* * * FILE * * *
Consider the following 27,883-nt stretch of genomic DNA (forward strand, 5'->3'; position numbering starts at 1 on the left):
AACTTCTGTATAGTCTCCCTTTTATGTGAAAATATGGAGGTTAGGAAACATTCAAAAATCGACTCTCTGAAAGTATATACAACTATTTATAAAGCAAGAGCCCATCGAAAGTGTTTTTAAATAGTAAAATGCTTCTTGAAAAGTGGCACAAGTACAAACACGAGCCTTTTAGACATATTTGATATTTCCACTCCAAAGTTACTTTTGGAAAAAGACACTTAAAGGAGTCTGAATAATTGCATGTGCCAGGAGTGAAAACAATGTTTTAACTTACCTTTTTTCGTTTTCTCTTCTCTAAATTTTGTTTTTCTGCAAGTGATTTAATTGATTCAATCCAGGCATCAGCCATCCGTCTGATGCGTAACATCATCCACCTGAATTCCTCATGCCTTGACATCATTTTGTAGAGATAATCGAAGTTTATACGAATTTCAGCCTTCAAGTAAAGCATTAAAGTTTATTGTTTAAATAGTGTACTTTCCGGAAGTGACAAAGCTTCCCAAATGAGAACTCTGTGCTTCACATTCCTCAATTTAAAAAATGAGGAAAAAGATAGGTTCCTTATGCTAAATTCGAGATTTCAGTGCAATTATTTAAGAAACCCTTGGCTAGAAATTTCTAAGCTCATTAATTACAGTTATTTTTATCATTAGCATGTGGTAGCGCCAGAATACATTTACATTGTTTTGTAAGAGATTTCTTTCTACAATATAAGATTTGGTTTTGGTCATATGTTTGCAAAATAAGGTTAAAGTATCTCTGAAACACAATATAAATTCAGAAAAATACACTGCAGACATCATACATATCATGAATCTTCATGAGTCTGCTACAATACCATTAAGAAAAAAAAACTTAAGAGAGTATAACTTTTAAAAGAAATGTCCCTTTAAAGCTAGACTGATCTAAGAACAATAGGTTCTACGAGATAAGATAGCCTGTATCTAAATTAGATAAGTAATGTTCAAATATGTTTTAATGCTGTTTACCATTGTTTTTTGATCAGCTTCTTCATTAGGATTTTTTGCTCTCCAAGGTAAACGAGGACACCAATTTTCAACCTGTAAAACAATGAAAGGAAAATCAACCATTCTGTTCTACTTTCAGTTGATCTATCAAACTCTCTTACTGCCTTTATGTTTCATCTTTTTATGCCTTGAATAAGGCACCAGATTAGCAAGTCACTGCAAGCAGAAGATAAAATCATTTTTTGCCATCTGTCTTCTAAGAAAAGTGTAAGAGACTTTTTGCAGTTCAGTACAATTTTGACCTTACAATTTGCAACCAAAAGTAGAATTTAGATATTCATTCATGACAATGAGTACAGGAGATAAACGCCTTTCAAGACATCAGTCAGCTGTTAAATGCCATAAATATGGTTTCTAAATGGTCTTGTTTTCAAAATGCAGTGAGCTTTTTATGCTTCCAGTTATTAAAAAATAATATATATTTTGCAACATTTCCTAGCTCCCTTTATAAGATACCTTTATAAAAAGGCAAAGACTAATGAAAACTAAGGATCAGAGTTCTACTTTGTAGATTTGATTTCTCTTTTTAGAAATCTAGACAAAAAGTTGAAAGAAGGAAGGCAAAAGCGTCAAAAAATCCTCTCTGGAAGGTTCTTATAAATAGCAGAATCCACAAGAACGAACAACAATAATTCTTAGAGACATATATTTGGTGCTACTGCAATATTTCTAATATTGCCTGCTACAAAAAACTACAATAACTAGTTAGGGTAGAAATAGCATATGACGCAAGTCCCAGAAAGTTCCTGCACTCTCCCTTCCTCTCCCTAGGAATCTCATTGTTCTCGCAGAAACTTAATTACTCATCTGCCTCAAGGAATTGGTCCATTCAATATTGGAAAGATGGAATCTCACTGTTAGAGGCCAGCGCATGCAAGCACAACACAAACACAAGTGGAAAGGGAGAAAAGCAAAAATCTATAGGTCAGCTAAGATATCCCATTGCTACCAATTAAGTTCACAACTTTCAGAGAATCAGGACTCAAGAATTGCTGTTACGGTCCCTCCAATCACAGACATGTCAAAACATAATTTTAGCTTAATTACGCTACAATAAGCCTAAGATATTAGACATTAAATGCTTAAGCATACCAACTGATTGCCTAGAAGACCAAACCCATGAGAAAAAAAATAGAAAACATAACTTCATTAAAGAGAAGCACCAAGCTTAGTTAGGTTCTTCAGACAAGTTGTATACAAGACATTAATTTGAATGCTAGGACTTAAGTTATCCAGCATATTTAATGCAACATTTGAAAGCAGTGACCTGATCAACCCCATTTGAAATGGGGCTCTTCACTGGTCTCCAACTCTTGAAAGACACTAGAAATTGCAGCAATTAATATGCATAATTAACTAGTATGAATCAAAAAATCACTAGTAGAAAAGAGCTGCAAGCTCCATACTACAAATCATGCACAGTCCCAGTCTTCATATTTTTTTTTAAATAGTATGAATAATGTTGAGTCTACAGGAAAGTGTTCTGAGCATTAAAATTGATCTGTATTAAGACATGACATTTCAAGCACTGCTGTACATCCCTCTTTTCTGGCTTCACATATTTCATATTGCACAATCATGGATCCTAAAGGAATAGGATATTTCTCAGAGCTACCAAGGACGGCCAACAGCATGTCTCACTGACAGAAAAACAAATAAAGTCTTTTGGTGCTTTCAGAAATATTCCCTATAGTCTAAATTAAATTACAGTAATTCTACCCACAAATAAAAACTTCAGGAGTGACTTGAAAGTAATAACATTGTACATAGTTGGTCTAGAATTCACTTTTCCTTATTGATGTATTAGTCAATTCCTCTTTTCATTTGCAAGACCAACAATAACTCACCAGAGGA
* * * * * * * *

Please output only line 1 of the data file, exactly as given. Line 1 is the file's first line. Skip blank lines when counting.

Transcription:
Consider the following 27,883-nt stretch of genomic DNA (forward strand, 5'->3'; position numbering starts at 1 on the left):